City NewsHeadlinesNews‘Crazy Marxists’ beat Ford government in SCI ruling

ETC StaffNovember 22, 201910 min

Galvin Zaldivar, News Editor

The Divisional Court of the Superior Court of Justice quashed the Conservative government’s Student Choice Initiative (SCI) last night.

The SCI was originally announced by the Ontario Premier Doug Ford’s government in January and implemented for the 2019-2020 academic year. It was accompanied by an overhaul of OSAP eligibility and the elimination of free tuition grants introduced by the previous Liberal government of Kathleen Wynne.

Kayla Weiler, CFS National Executive Representative, told reporters that the SCI was not about putting students first, but rather about trying to undermine student democracy. (Druv Sareen)

The initiative made certain tuition fees used to support student organizations, unions, newspapers and clubs optional.

The fees amounted to $55.95 for Humber students. It’s not clear when the optional fees will be reinstated.

Student organizations, the Canadian Federation of Students (CFS) chief among them, protested the changes since their announcement.

The CFS and the York Federation of Students (YFS) applied in May for a judicial review of the SCI with the Ontario Superior Court of Justice’s Divisional Court. Later the University of Toronto Graduate Students Union intervened in support of CFS, while the Jewish social organization B’nai Brith intervened in support the government.

Humber’s student association, IGNITE, wasn’t party to the application but will benefit from the protections upheld by the court.

“IGNITE will not speculate on the ramifications of this announcement as we await a response from the provincial government,” Monica Khosla, IGNITE President, said in a statement.

Kayla Weiler, CFS National Executive Representative and Fatima Babiker, President of the York Federation of Students, pose with CFS/YFS members after a press conference at Queen’s Park. (Druv Sareen)

The main question before the court was whether the SCI was improperly issued under the guidelines given by the government to colleges and universities, if they were made in bad faith and without notifying or consulting student associations.

The government argued the change was made to allow students the freedom not to fund student organizations whose actions they do not support. For example, CFS is one of the few civil society bodies in Canada that adopted a Boycott, Divestment, Sanctions (BDS) policy in regards to Israel.

The court, in a 3-0 unanimous decision, could find no reason in the record for why student association fees were deemed non-essential, while other more expensive were deemed essential. Ancillary fees at colleges and universities can range from several hundred dollars to more than $2,000 per academic year.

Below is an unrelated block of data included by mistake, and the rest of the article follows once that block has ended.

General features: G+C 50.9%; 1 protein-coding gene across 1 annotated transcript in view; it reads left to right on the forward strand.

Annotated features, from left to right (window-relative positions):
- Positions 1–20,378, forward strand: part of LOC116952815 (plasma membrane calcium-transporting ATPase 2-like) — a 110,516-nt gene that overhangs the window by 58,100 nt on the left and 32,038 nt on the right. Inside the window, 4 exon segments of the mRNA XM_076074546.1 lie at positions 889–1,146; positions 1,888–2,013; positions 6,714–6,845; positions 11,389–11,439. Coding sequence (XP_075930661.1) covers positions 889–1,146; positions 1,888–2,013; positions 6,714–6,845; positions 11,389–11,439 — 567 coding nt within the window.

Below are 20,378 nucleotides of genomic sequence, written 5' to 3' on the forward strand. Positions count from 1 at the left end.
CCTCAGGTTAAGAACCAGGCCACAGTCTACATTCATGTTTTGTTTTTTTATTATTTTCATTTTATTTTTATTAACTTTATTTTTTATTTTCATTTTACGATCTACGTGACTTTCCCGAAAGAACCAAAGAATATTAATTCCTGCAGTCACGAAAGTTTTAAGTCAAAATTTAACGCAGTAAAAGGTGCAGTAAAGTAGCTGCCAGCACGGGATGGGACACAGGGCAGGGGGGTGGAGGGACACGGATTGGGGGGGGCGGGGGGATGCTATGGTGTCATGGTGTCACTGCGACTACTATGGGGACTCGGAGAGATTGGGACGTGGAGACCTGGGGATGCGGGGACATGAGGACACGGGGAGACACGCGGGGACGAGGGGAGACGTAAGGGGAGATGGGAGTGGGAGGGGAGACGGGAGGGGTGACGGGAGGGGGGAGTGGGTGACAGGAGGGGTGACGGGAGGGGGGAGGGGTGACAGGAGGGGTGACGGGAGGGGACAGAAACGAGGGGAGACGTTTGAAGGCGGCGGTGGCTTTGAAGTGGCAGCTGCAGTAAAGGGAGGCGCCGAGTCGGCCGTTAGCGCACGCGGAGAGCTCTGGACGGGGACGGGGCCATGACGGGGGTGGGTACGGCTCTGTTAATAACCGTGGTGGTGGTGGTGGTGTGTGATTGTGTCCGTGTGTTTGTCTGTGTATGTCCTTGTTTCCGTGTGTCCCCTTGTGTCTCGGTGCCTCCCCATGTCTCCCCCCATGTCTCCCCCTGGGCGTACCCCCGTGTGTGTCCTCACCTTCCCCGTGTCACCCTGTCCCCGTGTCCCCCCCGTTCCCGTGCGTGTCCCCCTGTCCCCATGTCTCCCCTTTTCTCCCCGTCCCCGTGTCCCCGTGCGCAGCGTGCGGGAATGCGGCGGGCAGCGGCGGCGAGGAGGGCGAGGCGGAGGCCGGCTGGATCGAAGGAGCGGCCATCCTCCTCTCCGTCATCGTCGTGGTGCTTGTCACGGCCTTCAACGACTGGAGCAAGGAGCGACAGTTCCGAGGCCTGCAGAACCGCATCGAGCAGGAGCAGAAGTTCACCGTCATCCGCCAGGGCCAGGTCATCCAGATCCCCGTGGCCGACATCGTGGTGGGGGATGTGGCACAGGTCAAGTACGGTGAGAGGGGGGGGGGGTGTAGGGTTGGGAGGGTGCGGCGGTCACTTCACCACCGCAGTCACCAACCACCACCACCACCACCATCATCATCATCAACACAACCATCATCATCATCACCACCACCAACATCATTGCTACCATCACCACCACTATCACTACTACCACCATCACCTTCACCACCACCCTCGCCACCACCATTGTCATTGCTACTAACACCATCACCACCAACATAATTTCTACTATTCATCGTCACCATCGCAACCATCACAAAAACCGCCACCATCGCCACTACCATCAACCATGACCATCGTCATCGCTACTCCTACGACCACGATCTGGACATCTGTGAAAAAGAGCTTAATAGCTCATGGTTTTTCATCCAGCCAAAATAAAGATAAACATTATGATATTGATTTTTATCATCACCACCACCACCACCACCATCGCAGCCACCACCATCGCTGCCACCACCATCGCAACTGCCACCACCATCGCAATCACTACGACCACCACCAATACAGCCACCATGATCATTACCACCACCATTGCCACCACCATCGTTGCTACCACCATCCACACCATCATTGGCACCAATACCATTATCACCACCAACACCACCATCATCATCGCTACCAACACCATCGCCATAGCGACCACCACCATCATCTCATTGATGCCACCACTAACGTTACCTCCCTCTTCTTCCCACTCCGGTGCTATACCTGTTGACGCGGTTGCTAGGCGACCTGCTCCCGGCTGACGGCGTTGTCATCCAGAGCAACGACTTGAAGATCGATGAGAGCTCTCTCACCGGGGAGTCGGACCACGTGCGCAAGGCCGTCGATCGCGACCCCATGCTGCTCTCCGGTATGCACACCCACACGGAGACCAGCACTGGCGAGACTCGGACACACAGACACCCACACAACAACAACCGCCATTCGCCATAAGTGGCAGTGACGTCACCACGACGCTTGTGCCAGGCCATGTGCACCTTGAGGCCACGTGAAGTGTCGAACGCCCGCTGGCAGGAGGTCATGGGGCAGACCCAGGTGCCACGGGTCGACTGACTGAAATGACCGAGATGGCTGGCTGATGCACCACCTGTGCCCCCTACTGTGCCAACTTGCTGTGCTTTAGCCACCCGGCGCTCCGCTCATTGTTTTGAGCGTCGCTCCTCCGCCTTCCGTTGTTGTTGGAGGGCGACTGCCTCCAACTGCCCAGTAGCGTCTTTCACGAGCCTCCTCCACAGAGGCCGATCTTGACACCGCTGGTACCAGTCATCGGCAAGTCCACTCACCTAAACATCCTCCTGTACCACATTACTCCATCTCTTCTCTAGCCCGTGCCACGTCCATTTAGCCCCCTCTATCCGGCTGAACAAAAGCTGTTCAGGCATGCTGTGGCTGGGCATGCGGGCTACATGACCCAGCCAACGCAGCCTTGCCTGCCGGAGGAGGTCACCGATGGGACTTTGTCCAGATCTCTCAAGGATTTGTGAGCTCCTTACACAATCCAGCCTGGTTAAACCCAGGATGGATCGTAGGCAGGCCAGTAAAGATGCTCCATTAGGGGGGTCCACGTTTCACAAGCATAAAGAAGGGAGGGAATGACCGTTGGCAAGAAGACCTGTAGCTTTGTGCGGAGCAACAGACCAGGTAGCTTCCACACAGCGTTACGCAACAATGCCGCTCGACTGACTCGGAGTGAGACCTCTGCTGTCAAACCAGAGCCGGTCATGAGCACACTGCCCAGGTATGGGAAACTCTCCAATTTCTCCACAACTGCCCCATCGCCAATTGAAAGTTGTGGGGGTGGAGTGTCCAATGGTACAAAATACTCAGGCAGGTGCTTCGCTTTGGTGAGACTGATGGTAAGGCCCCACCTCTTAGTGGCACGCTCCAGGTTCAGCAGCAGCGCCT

The court also accepted the reasoning that a phrase used by the Premier in a fundraising email to supporters, where he referred to the “kind of crazy Marxist nonsense student unions get up to” provided evidence of the true purpose of the SCI.

Kayla Weiler, CFS National Executive Representative told reporters at a Friday Queen’s Park press conference the SCI was not about putting students first, but rather about trying to undermine student democracy and memberships to student unions.

“I’m very excited” by the ruling, Weiler said. “I’m really glad to hear the court ruled that this policy was unlawful from the very beginning it was announced back in January.

“This has always been a bad policy,” she said.

NDP MPP Chris Glover supported CFS in its fight against the SCI. (Druv Sareen)

In the 30-page decision released by the court, the government argued the implementation of the SCI was a prerogative power not justiciable before the courts.

Citing the United Kingdom’s prorogation case in October, the court affirmed the justiciability of prerogative powers, in lieu of undermining the supremacy of the legislature, and allowing the government to rule by executive-decree.

But the court affirmed student associations and unions are private not-for-profits, and there existed no legal authority allowing the government to interfere with their internal affairs.

For student unions, the SCI would lead to an uncertain level of funding available to carry out their normal activities from semester to semester.

YFS also argued the uncertainty from semester to semester would force student unions to spend more of their resources on trying to persuade students to opt-in to their ancillary fees.

“We have been restricted from supporting our membership to our full capacity, due to the government’s unwarranted intervention into student affairs,” Fatima Babiker, President of YFS said at the press conference.

The court also found since most student unions are separate entities from universities and colleges, the guidelines implementing the SCI forced them to interfere in the internal affairs of student unions.

Chris Glover, the NDP critic for Colleges and Universities, described that Ford’s policies are attacks on the legal and constitutional rights of Ontarians.

“I think Doug Ford should reimburse the services that had their funding cut this year,” he told Et Cetera.

He thanked CFS for leading the fight against the SCI and said the NDP will keep fighting until Ontario starts investing in students again. The Ministry of Colleges and Universities is currently reviewing the decision.

-with files from Druv Sareen, Madison Raye and Jared Dodds